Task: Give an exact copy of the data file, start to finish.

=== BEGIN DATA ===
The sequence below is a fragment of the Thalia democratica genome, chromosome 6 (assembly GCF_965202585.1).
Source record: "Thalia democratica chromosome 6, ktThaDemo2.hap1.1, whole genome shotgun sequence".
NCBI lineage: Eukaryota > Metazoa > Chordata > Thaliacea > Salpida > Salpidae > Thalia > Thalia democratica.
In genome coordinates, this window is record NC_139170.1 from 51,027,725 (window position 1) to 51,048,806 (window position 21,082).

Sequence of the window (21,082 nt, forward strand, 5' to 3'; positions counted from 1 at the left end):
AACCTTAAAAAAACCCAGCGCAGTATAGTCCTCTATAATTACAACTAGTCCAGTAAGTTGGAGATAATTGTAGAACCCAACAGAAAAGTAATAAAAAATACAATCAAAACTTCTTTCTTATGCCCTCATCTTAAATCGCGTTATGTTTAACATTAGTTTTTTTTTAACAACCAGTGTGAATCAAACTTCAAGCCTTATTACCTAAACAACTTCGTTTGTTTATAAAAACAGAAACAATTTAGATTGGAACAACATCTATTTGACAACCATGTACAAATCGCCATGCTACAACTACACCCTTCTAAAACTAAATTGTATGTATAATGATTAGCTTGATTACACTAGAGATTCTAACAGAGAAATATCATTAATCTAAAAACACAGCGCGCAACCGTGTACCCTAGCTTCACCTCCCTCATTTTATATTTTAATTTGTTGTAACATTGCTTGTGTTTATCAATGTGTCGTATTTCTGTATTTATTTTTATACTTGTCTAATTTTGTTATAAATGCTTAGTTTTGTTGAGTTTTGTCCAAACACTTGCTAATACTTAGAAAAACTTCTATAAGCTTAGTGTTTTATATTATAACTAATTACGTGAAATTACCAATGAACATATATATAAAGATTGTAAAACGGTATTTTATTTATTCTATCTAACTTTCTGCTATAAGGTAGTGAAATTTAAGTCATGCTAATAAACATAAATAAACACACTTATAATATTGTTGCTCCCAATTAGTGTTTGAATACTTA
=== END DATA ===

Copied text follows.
The sequence below is a fragment of the Thalia democratica genome, chromosome 6 (assembly GCF_965202585.1).
Source record: "Thalia democratica chromosome 6, ktThaDemo2.hap1.1, whole genome shotgun sequence".
NCBI lineage: Eukaryota > Metazoa > Chordata > Thaliacea > Salpida > Salpidae > Thalia > Thalia democratica.
In genome coordinates, this window is record NC_139170.1 from 51,027,725 (window position 1) to 51,048,806 (window position 21,082).

Sequence of the window (21,082 nt, forward strand, 5' to 3'; positions counted from 1 at the left end):
AACCTTAAAAAAACCCAGCGCAGTATAGTCCTCTATAATTACAACTAGTCCAGTAAGTTGGAGATAATTGTAGAACCCAACAGAAAAGTAATAAAAAATACAATCAAAACTTCTTTCTTATGCCCTCATCTTAAATCGCGTTATGTTTAACATTAGTTTTTTTTTAACAACCAGTGTGAATCAAACTTCAAGCCTTATTACCTAAACAACTTCGTTTGTTTATAAAAACAGAAACAATTTAGATTGGAACAACATCTATTTGACAACCATGTACAAATCGCCATGCTACAACTACACCCTTCTAAAACTAAATTGTATGTATAATGATTAGCTTGATTACACTAGAGATTCTAACAGAGAAATATCATTAATCTAAAAACACAGCGCGCAACCGTGTACCCTAGCTTCACCTCCCTCATTTTATATTTTAATTTGTTGTAACATTGCTTGTGTTTATCAATGTGTCGTATTTCTGTATTTATTTTTATACTTGTCTAATTTTGTTATAAATGCTTAGTTTTGTTGAGTTTTGTCCAAACACTTGCTAATACTTAGAAAAACTTCTATAAGCTTAGTGTTTTATATTATAACTAATTACGTGAAATTACCAATGAACATATATATAAAGATTGTAAAACGGTATTTTATTTATTCTATCTAACTTTCTGCTATAAGGTAGTGAAATTTAAGTCATGCTAATAAACATAAATAAACACACTTATAATATTGTTGCTCCCAATTAGTGTTTGAATACTTA